Dancing at the Edge of the World

by Ursula K. Le Guin

Paperback, 1997


Checked out
Due 1-07-2020

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Grove Press (1997), Edition: 1st Pbk. Ed, 320 pages


"I have decided that the trouble with print is, it never changes its mind," writes Ursula Le Guin in her introduction to Dancing at the Edge of the World. But she has, and here is the record of that change in the decade since the publication of her last nonfiction collection, The Language of the Night. And what a mind -- strong, supple, disciplined, playful, ranging over the whole field of its concerns, from modern literature to menopause, from utopian thought to rodeos, withan eloquence, wit, and precision that makes for exhilarating reading.

User reviews

LibraryThing member figre
Readers often make the mistake that, because they have read an author’s works, they know that author. Never true. Yet, as you read, you can build a familiarity with that author if you are willing to recognize the wall that will always exist between the author and the reader. (The fallacy is probably stronger when these perceptions are built on fiction rather than essays or autobiographies.) Of all authors, I feel I “know” Harlan Ellison best. But, that is only because I’ve read his works extensively, read large volumes of his essays, listened (on tape and in person) to his lectures, and frequent his web site (where he actually posts.) All that being said – I don’t know him. I feel I would like to know him. But, until there is one-on-one conversation, none of us can begin to really know a person.

And now, after reading Dancing at the Edge of the World, I think I would like to know Ursula K. Le Guin. This is a fine collection of her essays and speaking engagements. As any full collection will be, it is uneven. However, there is a feel to them, a sense that this is an individual who cares, a sense that this is person is “human” (I have no better word.) In these essays, Le Guin comes off as someone you want to sit down with and talk about things, for a long time – personal things, important things, whatever things come up. The essays focus on feminism, social responsibility, literature, and travel, but (as with any good essay) they bring up ideas that will resonate within your personal issues and concerns. (And the things I learned – I never knew her mother wrote Ishi – a book all anthropology majors know). It’s been a while since I dog-eared a copy of a book to remember ideas – and I did so a number of times with this one – and, just imagine, part of the reason was because I saw an application in my business life as an internal auditor. A collection that is well worth the reading, and a nice introduction to, what appears to be, a wonderful human being.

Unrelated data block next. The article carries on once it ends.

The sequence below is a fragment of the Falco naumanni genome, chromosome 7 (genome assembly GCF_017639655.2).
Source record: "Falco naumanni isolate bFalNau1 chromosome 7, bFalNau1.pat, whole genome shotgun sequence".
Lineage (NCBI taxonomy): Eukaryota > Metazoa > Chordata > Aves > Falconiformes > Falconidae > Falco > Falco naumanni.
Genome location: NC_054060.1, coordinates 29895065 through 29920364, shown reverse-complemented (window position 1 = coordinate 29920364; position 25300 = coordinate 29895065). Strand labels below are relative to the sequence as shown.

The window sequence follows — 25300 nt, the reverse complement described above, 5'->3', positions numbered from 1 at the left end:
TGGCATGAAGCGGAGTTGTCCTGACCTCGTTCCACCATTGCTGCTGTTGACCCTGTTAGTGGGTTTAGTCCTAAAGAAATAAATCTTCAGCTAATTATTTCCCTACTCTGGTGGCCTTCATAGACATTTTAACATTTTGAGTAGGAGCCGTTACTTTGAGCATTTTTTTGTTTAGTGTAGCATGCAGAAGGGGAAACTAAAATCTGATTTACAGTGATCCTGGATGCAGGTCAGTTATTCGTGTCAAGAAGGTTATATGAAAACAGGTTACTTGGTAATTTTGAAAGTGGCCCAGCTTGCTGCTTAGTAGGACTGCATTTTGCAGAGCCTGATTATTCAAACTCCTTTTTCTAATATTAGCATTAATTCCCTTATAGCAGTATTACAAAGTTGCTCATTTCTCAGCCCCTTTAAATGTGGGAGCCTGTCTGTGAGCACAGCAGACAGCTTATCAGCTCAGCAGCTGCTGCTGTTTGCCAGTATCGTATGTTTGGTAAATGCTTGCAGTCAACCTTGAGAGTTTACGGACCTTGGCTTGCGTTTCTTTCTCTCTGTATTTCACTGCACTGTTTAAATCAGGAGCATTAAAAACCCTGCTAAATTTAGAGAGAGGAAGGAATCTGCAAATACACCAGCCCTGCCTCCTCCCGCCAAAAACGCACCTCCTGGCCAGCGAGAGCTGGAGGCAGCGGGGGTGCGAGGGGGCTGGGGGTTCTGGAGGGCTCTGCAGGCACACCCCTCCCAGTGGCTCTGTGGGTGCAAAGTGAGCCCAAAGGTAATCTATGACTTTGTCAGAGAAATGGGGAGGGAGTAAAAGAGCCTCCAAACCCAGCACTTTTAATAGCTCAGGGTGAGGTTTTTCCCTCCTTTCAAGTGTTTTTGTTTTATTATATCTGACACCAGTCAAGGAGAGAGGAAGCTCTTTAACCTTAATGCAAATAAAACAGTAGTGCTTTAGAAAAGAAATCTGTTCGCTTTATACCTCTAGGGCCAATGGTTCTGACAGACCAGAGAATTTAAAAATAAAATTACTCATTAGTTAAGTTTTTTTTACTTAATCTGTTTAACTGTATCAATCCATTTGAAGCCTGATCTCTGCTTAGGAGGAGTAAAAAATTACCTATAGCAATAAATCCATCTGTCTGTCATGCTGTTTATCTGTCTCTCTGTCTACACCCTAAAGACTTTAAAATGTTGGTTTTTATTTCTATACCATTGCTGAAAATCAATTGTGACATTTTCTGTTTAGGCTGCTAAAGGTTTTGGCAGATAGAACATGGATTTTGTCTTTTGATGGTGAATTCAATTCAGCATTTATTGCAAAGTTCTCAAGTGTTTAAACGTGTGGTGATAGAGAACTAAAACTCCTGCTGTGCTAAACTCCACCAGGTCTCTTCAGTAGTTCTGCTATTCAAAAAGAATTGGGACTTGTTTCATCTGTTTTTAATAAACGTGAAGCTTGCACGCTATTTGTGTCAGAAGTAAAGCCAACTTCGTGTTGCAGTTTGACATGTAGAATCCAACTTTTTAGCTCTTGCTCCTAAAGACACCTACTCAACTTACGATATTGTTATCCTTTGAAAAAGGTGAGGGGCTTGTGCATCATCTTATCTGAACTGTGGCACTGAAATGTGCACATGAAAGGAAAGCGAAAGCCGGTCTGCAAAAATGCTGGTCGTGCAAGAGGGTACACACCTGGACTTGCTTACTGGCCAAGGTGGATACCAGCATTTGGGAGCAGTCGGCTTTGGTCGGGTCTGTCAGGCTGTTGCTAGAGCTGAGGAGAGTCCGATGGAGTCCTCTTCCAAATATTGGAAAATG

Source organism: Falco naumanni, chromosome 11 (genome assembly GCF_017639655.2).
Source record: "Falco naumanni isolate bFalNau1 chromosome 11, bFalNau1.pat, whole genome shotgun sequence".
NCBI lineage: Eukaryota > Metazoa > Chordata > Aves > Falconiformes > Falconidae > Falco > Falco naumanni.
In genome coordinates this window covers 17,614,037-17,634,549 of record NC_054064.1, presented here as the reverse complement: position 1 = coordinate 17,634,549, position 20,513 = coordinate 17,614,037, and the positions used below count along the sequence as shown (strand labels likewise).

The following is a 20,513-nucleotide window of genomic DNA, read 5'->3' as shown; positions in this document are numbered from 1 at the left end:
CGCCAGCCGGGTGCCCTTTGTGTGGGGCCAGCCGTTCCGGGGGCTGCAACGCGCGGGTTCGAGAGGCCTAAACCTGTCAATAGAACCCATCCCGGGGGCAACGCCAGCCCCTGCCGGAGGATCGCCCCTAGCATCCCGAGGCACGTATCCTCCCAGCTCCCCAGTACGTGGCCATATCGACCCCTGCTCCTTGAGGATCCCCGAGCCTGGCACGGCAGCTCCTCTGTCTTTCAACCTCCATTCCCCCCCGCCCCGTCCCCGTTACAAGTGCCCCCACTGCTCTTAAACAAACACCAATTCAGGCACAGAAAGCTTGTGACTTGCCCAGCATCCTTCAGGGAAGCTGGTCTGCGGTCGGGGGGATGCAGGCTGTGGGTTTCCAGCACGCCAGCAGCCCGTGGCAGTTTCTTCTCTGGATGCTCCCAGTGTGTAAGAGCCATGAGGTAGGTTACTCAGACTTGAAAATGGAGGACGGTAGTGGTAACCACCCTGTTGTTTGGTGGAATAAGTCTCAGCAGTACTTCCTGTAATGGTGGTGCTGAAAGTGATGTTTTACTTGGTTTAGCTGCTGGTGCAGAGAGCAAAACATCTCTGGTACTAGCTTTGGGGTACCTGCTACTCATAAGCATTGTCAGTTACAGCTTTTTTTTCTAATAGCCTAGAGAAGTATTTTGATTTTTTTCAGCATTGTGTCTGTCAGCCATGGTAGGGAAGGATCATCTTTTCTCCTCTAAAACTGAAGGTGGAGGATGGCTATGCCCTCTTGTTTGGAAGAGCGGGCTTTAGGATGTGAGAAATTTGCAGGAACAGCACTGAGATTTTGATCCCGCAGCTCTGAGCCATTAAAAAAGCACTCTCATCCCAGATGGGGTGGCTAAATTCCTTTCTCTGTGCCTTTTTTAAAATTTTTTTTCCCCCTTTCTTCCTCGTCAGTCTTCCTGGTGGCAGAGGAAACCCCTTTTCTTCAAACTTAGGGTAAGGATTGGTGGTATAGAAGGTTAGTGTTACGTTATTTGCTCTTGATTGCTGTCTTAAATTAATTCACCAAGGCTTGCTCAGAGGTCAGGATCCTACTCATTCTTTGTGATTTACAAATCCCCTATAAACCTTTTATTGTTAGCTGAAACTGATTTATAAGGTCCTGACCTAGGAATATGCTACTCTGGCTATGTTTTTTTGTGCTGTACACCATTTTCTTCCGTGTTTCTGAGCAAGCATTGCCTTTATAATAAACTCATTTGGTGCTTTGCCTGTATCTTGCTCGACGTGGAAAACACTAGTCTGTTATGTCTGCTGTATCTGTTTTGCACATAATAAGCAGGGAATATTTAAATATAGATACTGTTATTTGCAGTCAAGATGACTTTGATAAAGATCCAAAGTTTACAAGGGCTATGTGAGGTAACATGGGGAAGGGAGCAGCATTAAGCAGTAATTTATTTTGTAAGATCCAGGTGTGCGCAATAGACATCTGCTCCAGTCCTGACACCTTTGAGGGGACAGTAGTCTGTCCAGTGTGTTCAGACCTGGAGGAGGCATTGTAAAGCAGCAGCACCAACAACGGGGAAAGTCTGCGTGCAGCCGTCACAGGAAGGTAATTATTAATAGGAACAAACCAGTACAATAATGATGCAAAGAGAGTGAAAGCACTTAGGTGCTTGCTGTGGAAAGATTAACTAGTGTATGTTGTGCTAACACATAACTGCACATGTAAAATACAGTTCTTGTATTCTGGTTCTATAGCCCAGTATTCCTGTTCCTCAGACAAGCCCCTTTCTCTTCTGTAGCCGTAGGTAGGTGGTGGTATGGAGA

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LibraryThing member ronincats
I have been greatly enjoying reading this book as my bathtub book for the first 2/3 of July. Long on my shelves, I pulled it out in response to the July Nonfiction Challenge: Creators and Creativity. And it fit the billing perfectly. This is a collection of Le Guin's talks, essays and reviews from 1976 to 1988. I only have half a dozen tags sticking out of the pages, but I could have had 4 times that number. The leisurely pace of reading an article a day left space for taking the time to let the ideas emerge and submerge themselves in my consciousness as she talks about writing, women and women's experience of writing and how it may differ from men's, and some perfectly lovely travelogue diary excerpts where one wants to roll oneself in the luxuriousness of the written language. She is sharp, acerbic, wise, deep, tolerant, critical, and creative. I immediately went to Amazon to buy her latest nonfiction collection, [Words Are My Matter: Writings About Life and Books, 2000-2016, with a Journal of a Writer’s Week], skipping over the two collections in between (for the time being, at least) as I want to see what she is thinking about NOW after reading her thoughts of 30 years ago.… (more)
LibraryThing member amaraduende
This is such intelligent, engrossing writing. I made my husband listen to me read several of the essays outloud so that I could discuss them with him. If you are a woman, or know one, do yourself a favor and read this. You might not agree with what she says, but she makes coherent, passionate arguments that are worth your time.… (more)


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Physical description

320 p.; 5.75 inches


0802135293 / 9780802135292
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